Much of what looks like rudeness in hacker circles is not intended to give
    offense. Rather, it's the product of the direct, cut-through-the-bullshit
    communications style that is natural to people who are more concerned about
    solving problems than making others feel warm and fuzzy.

    http://www.tuxedo.org/~esr/faqs/smart-questions.html
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  • Larry Vaden at Feb 19, 2011 at 6:19 pm

    On Sat, Feb 19, 2011 at 5:07 PM, John R. Dennison wrote:
    ? ? ? ?Just out of curiosity, have you ever thought about hiring a
    ? ? ? ?competent admin?
    Yes.
  • Larry Vaden at Feb 19, 2011 at 1:51 am

    On Fri, Feb 18, 2011 at 7:39 PM, James Hogarth wrote:

    Joe, Randy and James are my mentors of 15, 5 and 5 years,
    respectively, and all said the same thing, namely "nuke and repave, be
    sure to be current on BIND" since it is a purpose-built box (ns1).
    Perhaps is it a difference in language and what you mean by mentor and
    where I would mean old colleague/peer who I have discussed this with.
    Wikipedia says "This is the source of the modern use of the word
    mentor: a trusted friend, counselor or teacher, usually a more
    experienced person." I am not their peer; they are my mentors. They
    have been invaluable over the 25 combined years of mentorship to this
    rural ISP.
    Remember that the version number you see on BIND is not always the
    equivalent of upstream due to backports. You should check the relevant
    RHEL errata, the package %changelog and CVE to get a better
    understanding of what exploits are known and what has been patched.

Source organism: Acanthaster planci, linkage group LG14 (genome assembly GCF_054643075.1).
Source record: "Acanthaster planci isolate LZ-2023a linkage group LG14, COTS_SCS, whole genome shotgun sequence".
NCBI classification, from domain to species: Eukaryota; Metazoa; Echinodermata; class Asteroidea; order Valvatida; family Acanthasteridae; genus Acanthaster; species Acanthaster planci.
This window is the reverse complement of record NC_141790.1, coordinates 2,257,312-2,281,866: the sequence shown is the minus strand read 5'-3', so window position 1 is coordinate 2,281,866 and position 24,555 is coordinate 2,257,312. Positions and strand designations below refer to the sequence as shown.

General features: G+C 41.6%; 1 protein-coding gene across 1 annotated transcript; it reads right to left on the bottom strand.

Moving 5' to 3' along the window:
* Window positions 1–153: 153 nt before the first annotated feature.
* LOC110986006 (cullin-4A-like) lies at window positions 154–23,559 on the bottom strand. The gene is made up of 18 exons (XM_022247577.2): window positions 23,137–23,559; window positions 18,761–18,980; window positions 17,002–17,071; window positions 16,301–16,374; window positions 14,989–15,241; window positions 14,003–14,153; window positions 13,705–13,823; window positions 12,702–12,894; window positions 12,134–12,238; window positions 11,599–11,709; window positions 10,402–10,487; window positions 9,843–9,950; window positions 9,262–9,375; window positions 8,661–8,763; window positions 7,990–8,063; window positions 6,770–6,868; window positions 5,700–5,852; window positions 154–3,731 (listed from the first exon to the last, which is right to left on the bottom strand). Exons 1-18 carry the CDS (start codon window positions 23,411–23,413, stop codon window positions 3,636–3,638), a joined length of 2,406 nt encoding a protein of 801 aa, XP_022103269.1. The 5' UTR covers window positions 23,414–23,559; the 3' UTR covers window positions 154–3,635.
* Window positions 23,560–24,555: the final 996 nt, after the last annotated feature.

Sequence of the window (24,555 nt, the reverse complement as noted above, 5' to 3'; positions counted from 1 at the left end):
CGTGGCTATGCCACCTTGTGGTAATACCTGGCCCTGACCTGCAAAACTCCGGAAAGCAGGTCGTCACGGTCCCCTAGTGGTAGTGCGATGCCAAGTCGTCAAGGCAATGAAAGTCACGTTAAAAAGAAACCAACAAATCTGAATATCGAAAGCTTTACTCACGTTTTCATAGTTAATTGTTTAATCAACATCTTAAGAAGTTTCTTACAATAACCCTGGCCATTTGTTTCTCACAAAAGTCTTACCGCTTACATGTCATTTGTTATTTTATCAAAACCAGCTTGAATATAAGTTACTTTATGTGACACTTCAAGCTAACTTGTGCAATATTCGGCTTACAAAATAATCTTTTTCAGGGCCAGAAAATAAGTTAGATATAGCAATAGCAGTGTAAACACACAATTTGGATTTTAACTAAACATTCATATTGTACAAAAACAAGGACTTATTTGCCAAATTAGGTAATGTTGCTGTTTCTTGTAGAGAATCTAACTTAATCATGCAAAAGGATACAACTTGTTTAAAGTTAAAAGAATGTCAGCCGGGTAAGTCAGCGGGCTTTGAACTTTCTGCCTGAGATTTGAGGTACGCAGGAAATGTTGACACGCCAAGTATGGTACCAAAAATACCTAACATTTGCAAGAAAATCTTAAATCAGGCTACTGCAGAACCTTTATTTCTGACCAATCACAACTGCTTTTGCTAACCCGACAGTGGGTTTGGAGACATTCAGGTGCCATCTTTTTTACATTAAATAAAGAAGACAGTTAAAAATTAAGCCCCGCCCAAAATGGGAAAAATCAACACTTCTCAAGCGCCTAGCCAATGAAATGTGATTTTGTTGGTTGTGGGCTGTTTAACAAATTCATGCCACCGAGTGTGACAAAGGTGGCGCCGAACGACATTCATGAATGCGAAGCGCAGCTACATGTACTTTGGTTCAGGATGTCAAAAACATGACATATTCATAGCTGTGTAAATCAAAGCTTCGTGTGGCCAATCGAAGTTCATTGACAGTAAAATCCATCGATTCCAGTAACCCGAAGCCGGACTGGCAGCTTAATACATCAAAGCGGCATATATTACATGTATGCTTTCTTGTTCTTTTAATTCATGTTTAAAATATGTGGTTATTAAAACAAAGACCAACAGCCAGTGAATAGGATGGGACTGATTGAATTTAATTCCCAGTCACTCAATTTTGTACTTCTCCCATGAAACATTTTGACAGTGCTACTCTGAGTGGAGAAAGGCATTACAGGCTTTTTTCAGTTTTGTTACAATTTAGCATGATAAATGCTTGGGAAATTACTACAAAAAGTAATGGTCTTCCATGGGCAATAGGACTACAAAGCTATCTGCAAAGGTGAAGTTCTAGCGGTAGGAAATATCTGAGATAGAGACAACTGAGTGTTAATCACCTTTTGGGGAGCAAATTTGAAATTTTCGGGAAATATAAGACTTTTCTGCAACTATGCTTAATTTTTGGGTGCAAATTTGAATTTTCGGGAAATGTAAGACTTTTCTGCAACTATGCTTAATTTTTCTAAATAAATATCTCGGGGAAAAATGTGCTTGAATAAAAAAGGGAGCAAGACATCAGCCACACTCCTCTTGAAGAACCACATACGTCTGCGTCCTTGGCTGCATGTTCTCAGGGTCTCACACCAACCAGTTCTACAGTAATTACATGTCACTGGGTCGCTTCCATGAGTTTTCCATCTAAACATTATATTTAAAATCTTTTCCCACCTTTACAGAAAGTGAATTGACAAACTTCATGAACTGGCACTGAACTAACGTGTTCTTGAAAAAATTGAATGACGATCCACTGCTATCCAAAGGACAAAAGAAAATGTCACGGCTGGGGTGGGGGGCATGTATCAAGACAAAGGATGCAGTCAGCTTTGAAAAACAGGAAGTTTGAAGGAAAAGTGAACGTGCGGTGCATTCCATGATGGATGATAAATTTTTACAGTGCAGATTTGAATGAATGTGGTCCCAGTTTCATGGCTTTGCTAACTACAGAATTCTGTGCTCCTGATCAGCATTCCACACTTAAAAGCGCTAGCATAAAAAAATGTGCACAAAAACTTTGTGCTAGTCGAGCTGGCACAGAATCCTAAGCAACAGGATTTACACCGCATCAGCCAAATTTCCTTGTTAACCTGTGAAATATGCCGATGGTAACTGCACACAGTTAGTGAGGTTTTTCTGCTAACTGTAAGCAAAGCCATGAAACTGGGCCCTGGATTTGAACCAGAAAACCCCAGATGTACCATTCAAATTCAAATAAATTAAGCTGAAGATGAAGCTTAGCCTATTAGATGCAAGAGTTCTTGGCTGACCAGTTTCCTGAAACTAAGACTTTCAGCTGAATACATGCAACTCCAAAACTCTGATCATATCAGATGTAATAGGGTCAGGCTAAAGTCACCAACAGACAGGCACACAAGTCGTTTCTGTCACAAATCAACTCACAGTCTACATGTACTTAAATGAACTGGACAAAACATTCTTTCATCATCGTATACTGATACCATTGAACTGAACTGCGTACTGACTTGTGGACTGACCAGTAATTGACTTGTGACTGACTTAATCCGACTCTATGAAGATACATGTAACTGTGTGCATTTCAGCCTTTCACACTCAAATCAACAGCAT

Johnny has remarked on the importance of trust.

    My trust in RedHat went down when I learned they are not shipping all
    the SRPMs. Some say it is due to human error. If that is the case,
    why should I think they are better at backporting security fixes than
    at making sure a manifest of SRPMs is complete and correct?
  • James Hogarth at Feb 19, 2011 at 7:58 am

    Johnny has remarked on the importance of trust.

    My trust in RedHat went down when I learned they are not shipping all
    the SRPMs. ?Some say it is due to human error. ?If that is the case,
    why should I think they are better at backporting security fixes than
    at making sure a manifest of SRPMs is complete and correct?
    Larry seriously now that's enough.

    If you don't trust Redhat - great! go elsewhere!. IN fact pleas do
    since then you shouldn't be using centos and you can then leave this
    list alone.

    For the record an archive of all mails sent to the mailing list
    appears here... in this case in date order.

    http://lists.centos.org/pipermail/centos/2011-January/date.html

    To give you the benefit of the doubt I search there for your mail by
    subject and by the datestamp you allege.

    It is not there - ergo it never arrived at the list.
  • Larry Vaden at Feb 19, 2011 at 10:04 am

    On Sat, Feb 19, 2011 at 6:58 AM, James Hogarth wrote:
    For the record an archive of all mails sent to the mailing list
    appears here... in this case in date order.

    http://lists.centos.org/pipermail/centos/2011-January/date.html

    To give you the benefit of the doubt I search there for your mail by
    subject and by the datestamp you allege.